William Pfaff is the author of The Irony of Manifest Destiny, published in June 2010 by Walker and Company (New York) -- his tenth and culminating work on international politics and the American destiny. He describes the neglected sources and unforeseen consequences of the tragedy towards which the nation's current effort to remake the world to fit America's measure is leading. His previous books and his articles in The New York Review of Books, The New Yorker, and his syndicated newspaper column, featured for a quarter century in the globally read International Herald Tribune, have made him one of America's most respected and internationally influential interpreters of world affairs.   [Read more...]
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Columns : Obama War Strategy
on 2014/10/15 15:10:00 (944 reads)

Paris, October 15, 2014 --Last Sunday, President Barack Obama’s National Security Advisor Susan Rice was questioned on NBC about the American administration’s war strategy concerning the Islamic State in Syria, the aggressive and messianic self-proclaimed New Islamic Caliphate. Does a strategy exist; she was initially asked, since there are, to put it mildly, doubters among the crowd. She firmly replied that there is indeed a strategy, stated by the president, which is to degrade and ultimately “destroy” ISIS (or ISIL, which is the acronym apparently preferred at the White House).

However, to destroy ISIS is not a strategy; it is an objective. The strategy is what gets the new international coalition (a doubtful quantity thus far) formed by the U.S. from here to there. She described the strategy as forming the coalition (already done by the United States, which has appointed itself the coalition’s leader, although it has not yet been made clear what the leader will do, beyond carrying out air strikes against ISIS.)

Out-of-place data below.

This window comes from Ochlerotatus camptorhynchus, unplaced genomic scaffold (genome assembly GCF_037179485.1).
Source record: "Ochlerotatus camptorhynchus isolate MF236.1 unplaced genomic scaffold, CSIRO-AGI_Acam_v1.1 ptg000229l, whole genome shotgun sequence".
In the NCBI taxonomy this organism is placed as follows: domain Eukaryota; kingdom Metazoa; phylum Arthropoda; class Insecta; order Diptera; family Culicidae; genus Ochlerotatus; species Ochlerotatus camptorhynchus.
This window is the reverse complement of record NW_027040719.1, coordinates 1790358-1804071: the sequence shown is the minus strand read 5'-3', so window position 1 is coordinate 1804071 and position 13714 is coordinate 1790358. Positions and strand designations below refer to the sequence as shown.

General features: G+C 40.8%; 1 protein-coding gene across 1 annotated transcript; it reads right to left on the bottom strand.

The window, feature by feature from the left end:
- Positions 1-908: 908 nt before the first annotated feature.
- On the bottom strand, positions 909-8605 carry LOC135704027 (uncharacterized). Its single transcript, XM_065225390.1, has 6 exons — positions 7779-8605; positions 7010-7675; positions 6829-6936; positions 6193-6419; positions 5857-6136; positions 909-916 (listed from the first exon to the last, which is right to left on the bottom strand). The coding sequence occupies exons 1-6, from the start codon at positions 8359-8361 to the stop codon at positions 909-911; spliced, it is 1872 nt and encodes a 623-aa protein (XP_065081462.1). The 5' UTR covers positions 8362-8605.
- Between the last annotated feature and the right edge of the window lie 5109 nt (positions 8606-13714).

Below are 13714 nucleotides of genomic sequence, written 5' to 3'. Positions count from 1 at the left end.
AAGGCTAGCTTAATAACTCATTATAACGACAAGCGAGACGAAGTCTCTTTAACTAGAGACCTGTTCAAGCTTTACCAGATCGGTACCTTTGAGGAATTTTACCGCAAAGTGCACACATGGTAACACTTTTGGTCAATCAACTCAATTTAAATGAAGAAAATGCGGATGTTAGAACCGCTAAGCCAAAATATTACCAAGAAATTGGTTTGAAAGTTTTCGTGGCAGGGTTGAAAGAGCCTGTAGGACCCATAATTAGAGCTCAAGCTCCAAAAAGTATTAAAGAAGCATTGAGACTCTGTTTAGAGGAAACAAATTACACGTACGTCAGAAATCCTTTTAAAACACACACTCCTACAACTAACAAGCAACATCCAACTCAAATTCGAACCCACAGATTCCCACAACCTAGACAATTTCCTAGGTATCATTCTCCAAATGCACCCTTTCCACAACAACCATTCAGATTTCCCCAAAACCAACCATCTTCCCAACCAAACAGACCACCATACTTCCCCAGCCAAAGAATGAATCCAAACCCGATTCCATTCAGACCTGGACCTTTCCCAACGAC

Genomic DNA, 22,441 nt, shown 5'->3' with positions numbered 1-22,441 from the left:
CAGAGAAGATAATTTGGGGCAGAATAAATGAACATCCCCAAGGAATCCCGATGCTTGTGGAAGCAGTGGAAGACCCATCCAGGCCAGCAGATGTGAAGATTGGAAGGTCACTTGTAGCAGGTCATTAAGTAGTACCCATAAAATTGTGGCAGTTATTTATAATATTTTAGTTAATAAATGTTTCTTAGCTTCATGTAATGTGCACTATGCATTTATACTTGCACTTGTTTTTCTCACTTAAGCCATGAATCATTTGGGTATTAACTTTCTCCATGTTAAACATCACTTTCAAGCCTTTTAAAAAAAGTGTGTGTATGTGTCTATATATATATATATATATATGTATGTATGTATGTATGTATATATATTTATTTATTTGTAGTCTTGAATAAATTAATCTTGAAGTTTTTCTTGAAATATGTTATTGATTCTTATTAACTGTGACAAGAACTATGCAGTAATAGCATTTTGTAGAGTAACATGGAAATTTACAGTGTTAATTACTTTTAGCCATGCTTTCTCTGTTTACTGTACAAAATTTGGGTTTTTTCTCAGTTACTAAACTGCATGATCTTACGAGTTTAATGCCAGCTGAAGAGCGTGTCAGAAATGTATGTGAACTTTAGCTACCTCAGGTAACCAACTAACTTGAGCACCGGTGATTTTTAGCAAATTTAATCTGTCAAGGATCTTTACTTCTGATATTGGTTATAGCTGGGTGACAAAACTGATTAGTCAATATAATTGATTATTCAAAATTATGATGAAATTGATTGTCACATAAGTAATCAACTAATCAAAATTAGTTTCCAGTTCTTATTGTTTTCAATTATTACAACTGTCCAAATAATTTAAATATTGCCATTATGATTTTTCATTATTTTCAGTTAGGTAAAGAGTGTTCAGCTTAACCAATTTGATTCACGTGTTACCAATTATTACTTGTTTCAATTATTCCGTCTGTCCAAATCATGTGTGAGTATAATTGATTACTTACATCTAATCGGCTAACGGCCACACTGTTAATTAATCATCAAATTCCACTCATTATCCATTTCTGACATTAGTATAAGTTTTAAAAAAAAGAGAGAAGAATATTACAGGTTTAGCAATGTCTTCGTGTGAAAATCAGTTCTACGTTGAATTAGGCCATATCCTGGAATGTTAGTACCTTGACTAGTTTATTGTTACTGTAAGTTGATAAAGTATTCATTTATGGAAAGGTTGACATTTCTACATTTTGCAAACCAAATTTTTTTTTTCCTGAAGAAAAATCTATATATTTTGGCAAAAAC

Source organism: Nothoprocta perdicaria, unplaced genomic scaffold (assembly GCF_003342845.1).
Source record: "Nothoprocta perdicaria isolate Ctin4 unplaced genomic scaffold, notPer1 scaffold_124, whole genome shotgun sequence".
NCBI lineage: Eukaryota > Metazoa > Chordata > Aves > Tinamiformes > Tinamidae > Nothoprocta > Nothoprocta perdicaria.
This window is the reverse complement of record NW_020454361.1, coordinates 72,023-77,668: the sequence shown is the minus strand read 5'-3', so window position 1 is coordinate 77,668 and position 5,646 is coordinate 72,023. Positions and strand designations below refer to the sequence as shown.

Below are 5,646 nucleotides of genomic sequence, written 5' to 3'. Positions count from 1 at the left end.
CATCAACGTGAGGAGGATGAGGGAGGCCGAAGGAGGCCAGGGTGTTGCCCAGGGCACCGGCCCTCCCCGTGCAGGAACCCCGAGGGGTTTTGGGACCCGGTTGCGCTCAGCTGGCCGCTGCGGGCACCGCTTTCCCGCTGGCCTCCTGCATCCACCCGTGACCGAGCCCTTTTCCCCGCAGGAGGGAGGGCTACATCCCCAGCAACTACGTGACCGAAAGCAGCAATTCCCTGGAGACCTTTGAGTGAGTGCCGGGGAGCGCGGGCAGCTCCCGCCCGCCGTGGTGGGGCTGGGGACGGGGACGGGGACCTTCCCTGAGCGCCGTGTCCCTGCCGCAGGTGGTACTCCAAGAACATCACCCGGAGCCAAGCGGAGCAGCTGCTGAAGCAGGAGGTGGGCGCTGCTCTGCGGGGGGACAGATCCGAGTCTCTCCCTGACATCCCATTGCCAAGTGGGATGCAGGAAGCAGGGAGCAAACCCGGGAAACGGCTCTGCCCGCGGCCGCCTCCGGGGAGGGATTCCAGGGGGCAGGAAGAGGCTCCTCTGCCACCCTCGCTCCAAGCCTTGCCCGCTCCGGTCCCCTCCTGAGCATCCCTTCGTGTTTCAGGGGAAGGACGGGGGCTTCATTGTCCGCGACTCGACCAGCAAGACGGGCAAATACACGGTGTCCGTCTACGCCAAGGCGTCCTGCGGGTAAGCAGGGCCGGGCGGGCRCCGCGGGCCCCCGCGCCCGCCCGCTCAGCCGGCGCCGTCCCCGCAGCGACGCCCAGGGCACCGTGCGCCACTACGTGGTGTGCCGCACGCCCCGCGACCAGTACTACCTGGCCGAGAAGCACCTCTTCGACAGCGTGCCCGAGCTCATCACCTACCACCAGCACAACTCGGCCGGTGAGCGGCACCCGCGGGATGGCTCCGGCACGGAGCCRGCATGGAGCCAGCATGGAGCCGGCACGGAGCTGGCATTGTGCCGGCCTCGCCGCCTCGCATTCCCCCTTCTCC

What she emphatically stated was what it will not do, which is to send ground forces to fight the war. This is not entirely true, since there has already been a certain deployment of auxiliaries and counselors, and U.S. attack helicopters reportedly have been in action near Baghdad.

Ms. Rice then stated that the ground war must be fought by Iraq. “It’s got to be the Iraqis,” she said. “This is their fight. This is their territory.” She added that even in the past, “when we had over 100,000 U.S. troops in Iraq, it still came down to whether the Iraqis were willing and able to fight for their own country.” This is a sensitive point, because when Iraq’s army initially clashed with the ISIS offensive a few weeks ago it spectacularly fell apart, its commanders prominent among those who fled the field.

Columns : Questions about a New War
on 2014/10/8 13:00:00 (1434 reads)

Paris, October 8, 2014 -- The decision of President Barack Obama to wage air war against ISIS, while leading an as yet nebulous — militarily speaking — new coalition of Arab and other ground forces, against what claims to be the New Islamic Caliphate still is swimming in a sea of confusion and doubt.

What does he think will be accomplished? Who is going to fight this war (rather than just bomb it)? History says that an asymmetric war has never been won by airpower alone.

Moreover, is anyone sure who the players really are? Turkey still is in an ambiguous position although defending its own crucial border, across which jihad volunteers and ISIS supplies have passed. What is its objective in this war, as an increasingly fundamentalist and predominantly Sunni state, as well as a NATO member? What would an enlarged Turkish role in the war mean for NATO?

I see virtually no interest in Western Europe in sending ground forces to fight ISIS. The only substantial ground army is France’s, tied up in Central and Northern Africa for the past year, where jihadists armed from Libya’s abandoned stocks are active (and now declaring “caliphates” of their own).

Columns :  China's Fate
on 2014/10/1 16:30:00 (971 reads)

Paris, October 1, 2014 --The surprising strength of the "umbrella" protests now taking place in Hong Kong presents a crucial test for the ruling Communist Party. Its leadership professes confidence in the future but behind the scenes the country is approaching the brink of the unresolved crisis that threatens the nature of its political system.

The Chinese Communist government may be said to confront three current challenges. The first is easiest and comes from the island entities and states in southern Chinese waters who challenge China’s claim to complete sovereignty in the region, comparing its rivals there with the minor states and monarchies that in the past recognized the supremacy of the Middle Kingdom and paid tribute to it.